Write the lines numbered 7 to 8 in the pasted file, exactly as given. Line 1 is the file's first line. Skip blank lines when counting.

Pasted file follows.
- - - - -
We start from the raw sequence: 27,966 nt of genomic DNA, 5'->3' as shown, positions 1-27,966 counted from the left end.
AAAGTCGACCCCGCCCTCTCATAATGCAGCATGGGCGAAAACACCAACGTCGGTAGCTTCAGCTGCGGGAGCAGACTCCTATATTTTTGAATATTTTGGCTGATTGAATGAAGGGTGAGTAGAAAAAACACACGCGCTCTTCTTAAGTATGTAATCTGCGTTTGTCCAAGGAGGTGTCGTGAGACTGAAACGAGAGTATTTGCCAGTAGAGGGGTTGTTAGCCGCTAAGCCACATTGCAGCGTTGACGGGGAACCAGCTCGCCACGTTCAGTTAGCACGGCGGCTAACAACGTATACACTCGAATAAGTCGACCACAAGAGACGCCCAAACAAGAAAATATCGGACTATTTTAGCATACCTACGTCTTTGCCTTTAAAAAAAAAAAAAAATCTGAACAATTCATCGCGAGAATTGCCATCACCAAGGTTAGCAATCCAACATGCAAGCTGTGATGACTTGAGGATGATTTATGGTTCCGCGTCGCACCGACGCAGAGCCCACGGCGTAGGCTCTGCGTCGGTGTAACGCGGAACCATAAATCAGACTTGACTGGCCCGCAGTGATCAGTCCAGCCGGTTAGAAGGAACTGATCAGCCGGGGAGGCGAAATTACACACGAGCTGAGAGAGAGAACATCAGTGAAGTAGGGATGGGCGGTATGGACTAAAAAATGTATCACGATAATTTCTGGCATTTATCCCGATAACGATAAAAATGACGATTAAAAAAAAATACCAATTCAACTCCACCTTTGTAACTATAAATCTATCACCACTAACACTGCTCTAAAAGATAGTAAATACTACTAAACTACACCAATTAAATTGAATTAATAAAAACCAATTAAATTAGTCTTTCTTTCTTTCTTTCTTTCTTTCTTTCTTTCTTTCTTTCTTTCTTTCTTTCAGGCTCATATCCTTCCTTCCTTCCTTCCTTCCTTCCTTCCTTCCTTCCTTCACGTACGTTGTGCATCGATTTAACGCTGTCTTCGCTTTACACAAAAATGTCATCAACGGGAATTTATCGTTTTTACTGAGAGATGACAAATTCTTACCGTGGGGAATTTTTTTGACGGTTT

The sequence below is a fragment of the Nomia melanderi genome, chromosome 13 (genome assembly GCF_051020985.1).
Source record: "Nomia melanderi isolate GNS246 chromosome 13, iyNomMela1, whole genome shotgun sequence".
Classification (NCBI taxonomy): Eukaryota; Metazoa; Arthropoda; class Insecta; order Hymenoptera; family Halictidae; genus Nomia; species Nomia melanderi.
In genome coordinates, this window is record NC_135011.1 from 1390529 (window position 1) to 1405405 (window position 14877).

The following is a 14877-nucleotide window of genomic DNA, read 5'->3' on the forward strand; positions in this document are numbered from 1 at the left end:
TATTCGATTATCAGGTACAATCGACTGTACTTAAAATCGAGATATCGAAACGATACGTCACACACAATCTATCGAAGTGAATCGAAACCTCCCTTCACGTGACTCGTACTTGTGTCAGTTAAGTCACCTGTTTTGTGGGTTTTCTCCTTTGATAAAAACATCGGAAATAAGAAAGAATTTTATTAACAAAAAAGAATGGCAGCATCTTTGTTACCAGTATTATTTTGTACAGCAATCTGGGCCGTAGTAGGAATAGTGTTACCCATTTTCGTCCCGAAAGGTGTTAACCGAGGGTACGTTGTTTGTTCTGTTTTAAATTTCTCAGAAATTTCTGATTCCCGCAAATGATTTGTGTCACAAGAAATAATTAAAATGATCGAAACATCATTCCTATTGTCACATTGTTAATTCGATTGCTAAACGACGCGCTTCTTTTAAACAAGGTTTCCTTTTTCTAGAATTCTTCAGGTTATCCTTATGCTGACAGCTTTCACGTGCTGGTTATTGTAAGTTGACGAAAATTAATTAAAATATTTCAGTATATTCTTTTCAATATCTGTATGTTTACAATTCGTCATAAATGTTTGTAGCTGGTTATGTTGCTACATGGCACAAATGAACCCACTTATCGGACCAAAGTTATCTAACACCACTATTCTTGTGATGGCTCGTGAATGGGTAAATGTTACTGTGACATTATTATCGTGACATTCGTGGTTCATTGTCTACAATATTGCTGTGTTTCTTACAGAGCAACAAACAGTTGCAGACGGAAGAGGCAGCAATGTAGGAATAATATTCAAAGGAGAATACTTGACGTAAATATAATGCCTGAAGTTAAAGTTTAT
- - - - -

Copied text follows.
The following is a 14877-nucleotide window of genomic DNA, read 5'->3' on the forward strand; positions in this document are numbered from 1 at the left end:
TATTCGATTATCAGGTACAATCGACTGTACTTAAAATCGAGATATCGAAACGATACGTCACACACAATCTATCGAAGTGAATCGAAACCTCCCTTCACGTGACTCGTACTTGTGTCAGTTAAGTCACCTGTTTTGTGGGTTTTCTCCTTTGATAAAAACATCGGAAATAAGAAAGAATTTTATTAACAAAAAAGAATGGCAGCATCTTTGTTACCAGTATTATTTTGTACAGCAATCTGGGCCGTAGTAGGAATAGTGTTACCCATTTTCGTCCCGAAAGGTGTTAACCGAGGGTACGTTGTTTGTTCTGTTTTAAATTTCTCAGAAATTTCTGATTCCCGCAAATGATTTGTGTCACAAGAAATAATTAAAATGATCGAAACATCATTCCTATTGTCACATTGTTAATTCGATTGCTAAACGACGCGCTTCTTTTAAACAAGGTTTCCTTTTTCTAGAATTCTTCAGGTTATCCTTATGCTGACAGCTTTCACGTGCTGGTTATTGTAAGTTGACGAAAATTAATTAAAATATTTCAGTATATTCTTTTCAATATCTGTATGTTTACAATTCGTCATAAATGTTTGTAGCTGGTTATGTTGCTACATGGCACAAATGAACCCACTTATCGGACCAAAGTTATCTAACACCACTATTCTTGTGATGGCTCGTGAATGGGTAAATGTTACTGTGACATTATTATCGTGACATTCGTGGTTCATTGTCTACAATATTGCTGTGTTTCTTACAGAGCAACAAACAGTTGCAGACGGAAGAGGCAGCAATGTAGGAATAATATTCAAAGGAGAATACTTGACGTAAATATAATGCCTGAAGTTAAAGTTTAT